“A name was banned. Nothing more!”: Identity, Democracy, and Banning White Supremacists in Germany (revise & resubmit; paper available upon request)
Calls for governments to proscribe white supremacist actors as “terrorists” have increased in recent years, yet little attention has been paid to whether proscription of such actors “works” and what consequences may arise from expanding counterterrorism apparatuses in this way. What happens when states bring violent white supremacist organizations under the counterterrorism umbrella? Using original data on Germany’s 70–year practice of banning white supremacists as “anti-constitutional,” this article uses the vehicle of terrorist proscription to explore the political work done by treating white supremacists as “terrorists” in a legal, not only a discursive, sense. I argue that placing security efforts against white supremacists alongside questions of constitutionality and democracy invokes larger debates about German values and identity, rendering visible the role of white supremacy in constructing the German nation. Banning white supremacist organizations, then, becomes a policy instrument that provides a veneer of combating violence without confronting the embedded nature of the ideology underlying that violence. My findings that bans are overwhelmingly symbolic and offer little in the way of deeper political change have implications not only for German security policy, but also for cross-national studies of terrorist proscription and combating white supremacy in all of its manifestations.
The Violence of Empire: Anti-Trans Activism Online in the US and UK (with Anne Craanen and Charley Gleeson; working paper available on request)
The past few years have witnessed an explosion in anti-trans activism, yet these activities have neither come out of nowhere nor taken place in a vacuum. On the right, transphobia evinces a continued preoccupation with categorization, control, and social reproduction that characterized the heights of both US and UK empire. On the left, trans-exclusionary radical feminism (TERFism) has acted as what Alyosxa Tudor calls “white distraction”—an activity done for distraction’s sake to avoid facing head-on the benefits white liberals accrue from white supremacy and racial capitalism, and subsequently to preserve comfort over systemic change. How should we understand the dovetailing of violent transphobia, the right, and the progressive left within a (post)-imperial setting? This project uses differences in the imperial and colonial experiences of the US and UK to explain variation in their respective anti-trans movements while also stressing common threads of white supremacy and cisheteropatriarchy. It does so via an examination of online anti-trans reaction in both the US and UK following events in Nashville, Tennessee, US and Bratislava, Slovakia.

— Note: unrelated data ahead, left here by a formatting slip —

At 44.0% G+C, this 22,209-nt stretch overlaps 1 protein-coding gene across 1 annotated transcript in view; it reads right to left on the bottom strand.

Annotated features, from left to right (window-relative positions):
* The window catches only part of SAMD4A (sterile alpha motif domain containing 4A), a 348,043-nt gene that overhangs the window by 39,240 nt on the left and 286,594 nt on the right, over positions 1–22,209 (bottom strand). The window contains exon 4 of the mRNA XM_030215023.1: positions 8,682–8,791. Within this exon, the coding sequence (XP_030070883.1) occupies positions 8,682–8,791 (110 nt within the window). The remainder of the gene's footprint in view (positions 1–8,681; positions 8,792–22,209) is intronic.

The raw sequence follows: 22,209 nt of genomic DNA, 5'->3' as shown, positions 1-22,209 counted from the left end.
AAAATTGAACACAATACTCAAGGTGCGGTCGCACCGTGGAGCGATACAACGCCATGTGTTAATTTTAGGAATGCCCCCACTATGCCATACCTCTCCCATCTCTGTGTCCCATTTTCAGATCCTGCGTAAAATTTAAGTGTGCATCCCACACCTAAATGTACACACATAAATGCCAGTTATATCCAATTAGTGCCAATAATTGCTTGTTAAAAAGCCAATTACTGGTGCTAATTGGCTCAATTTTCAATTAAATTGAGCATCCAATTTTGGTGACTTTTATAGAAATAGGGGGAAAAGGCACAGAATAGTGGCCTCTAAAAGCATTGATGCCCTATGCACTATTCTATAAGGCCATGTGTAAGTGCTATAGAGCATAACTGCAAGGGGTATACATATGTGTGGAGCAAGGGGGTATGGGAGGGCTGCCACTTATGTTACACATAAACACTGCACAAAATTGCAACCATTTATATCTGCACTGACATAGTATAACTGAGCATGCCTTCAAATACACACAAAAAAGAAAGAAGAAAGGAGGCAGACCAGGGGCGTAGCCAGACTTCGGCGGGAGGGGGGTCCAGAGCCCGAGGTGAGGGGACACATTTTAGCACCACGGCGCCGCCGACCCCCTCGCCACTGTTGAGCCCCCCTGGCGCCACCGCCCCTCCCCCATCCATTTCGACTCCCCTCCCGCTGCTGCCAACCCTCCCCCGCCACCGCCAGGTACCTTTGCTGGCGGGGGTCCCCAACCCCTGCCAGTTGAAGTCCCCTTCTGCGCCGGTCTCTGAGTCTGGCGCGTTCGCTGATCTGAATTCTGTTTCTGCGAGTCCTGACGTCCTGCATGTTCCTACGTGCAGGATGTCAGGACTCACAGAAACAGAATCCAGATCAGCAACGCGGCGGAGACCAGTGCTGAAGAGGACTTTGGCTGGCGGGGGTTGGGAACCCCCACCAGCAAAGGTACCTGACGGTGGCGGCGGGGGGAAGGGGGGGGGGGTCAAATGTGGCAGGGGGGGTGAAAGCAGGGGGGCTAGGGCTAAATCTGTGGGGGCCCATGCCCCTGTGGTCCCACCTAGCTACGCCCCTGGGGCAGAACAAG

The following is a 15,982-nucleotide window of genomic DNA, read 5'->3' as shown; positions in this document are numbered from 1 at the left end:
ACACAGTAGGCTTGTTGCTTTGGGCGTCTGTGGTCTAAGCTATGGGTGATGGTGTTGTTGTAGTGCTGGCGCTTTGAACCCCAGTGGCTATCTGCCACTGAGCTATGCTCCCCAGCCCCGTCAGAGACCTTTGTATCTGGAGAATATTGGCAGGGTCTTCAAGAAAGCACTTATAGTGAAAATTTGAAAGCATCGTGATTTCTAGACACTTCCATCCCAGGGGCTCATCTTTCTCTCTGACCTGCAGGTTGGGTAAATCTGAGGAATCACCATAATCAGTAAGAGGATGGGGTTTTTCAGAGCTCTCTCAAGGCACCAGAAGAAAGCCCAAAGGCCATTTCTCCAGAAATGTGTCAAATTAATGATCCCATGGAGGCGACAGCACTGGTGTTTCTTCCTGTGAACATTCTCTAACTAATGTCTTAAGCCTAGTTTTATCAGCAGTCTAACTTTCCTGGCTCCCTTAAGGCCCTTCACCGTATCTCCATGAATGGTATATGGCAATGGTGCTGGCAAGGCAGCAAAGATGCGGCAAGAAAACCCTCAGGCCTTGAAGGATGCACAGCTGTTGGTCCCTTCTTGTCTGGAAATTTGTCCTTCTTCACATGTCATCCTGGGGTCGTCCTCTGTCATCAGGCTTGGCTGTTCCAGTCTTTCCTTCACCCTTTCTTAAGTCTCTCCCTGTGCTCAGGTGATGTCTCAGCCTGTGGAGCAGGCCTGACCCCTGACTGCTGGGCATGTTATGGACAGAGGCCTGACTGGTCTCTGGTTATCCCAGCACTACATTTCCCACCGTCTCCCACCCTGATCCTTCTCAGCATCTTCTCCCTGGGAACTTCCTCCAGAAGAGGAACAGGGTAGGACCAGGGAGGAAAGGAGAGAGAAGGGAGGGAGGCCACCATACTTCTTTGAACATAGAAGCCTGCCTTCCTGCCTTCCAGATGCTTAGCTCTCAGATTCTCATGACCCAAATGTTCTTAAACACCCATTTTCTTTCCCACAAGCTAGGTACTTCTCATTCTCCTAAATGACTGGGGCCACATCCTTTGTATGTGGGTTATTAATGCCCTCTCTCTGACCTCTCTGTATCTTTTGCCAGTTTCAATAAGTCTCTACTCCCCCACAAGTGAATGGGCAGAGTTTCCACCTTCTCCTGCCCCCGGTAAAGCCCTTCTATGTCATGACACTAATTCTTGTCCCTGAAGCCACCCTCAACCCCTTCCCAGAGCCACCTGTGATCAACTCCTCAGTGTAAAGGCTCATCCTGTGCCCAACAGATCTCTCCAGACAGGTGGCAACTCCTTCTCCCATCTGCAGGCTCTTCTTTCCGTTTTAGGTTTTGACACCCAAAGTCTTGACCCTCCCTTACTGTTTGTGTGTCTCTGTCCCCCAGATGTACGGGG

Kameradschaften and the Politics of Banning in Germany (with Thomas Trott; paper in preparation)
“‘Salad Bar Extremism’ as White Distraction: The (In)coherence of a Category.” GNET, August 24, 2023.
“Who Really Benefits From Banning White Supremacist Groups?” Lawfare, December 18, 2022.
“Research as Resistance: A Target-Centred Approach to Studying Anti-Queer and Trans Violence.” GNET, December 8, 2022.
“Germany’s White Supremacist Problem–And What It Means For the United States.” Lawfare, January 30, 2022.
“What Does a ‘Terrorist’ Designation Mean?” Lawfare, July 19, 2020.
“The U.S. labeled a white supremacist group as ‘terrorists’ for the first time. It’s less significant than you think.” The Monkey Cage, April 30, 2020.
“Identity, Law, and How Political Elites Define Terrorism.” Political Violence at a Glance, October 18, 2019.
“Why do Facebook and Twitter’s anti-extremist guidelines allow right-wingers more freedom than Islamists?” The Monkey Cage, August 1, 2019.
“Dr. Anna Meier on Counter-Terrorism.” Yeah Nah Pasaran!, October 27, 2022.
“Anna Meier and Aaron Winter on the Shawcross Report.” Enemies of the People, May 31, 2022.
“Is Official Terrorist Content Illegal Online? Terrorist Designation and the Online Realm.” Tech Against Terrorism Podcast, April 13, 2022.
“Anna Meier on White Supremacy and the Idea of Terror.” Enemies of the People, February 1, 2022.
“From Oklahoma City to Jan. 6: How the US government failed to stop the rise of domestic extremism.” USA Today, December 30, 2021.
“Anna Meier on Terrorist Designation and Tofu.” Say More on That, January 6, 2021.
“Holiday Baking and Understanding Terrorism Policies with Anna Meier.” Proofing and Lies, December 28, 2020.
“Facebook Can’t Decide What Terrorism Looks Like.” OneZero, November 27, 2019.